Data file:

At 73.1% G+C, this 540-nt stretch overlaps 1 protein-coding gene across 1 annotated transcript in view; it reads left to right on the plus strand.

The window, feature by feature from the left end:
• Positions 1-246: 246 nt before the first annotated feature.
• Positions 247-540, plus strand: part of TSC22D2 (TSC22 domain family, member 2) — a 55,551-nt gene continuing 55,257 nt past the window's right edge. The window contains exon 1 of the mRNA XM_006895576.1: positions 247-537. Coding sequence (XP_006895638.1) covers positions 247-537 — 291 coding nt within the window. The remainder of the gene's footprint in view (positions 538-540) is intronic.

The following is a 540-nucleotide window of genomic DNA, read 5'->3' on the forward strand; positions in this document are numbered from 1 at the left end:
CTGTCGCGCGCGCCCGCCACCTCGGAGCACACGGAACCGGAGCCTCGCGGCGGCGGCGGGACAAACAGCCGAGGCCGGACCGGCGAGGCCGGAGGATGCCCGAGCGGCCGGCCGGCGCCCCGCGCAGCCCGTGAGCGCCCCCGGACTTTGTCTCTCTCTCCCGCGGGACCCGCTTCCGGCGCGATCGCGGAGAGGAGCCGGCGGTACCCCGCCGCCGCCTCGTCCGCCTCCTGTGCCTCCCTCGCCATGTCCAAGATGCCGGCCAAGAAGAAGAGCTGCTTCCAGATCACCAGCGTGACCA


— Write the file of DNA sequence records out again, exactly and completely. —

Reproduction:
At 73.1% G+C, this 540-nt stretch overlaps 1 protein-coding gene across 1 annotated transcript in view; it reads left to right on the plus strand.

The window, feature by feature from the left end:
• Positions 1-246: 246 nt before the first annotated feature.
• Positions 247-540, plus strand: part of TSC22D2 (TSC22 domain family, member 2) — a 55,551-nt gene continuing 55,257 nt past the window's right edge. The window contains exon 1 of the mRNA XM_006895576.1: positions 247-537. Coding sequence (XP_006895638.1) covers positions 247-537 — 291 coding nt within the window. The remainder of the gene's footprint in view (positions 538-540) is intronic.

The following is a 540-nucleotide window of genomic DNA, read 5'->3' on the forward strand; positions in this document are numbered from 1 at the left end:
CTGTCGCGCGCGCCCGCCACCTCGGAGCACACGGAACCGGAGCCTCGCGGCGGCGGCGGGACAAACAGCCGAGGCCGGACCGGCGAGGCCGGAGGATGCCCGAGCGGCCGGCCGGCGCCCCGCGCAGCCCGTGAGCGCCCCCGGACTTTGTCTCTCTCTCCCGCGGGACCCGCTTCCGGCGCGATCGCGGAGAGGAGCCGGCGGTACCCCGCCGCCGCCTCGTCCGCCTCCTGTGCCTCCCTCGCCATGTCCAAGATGCCGGCCAAGAAGAAGAGCTGCTTCCAGATCACCAGCGTGACCA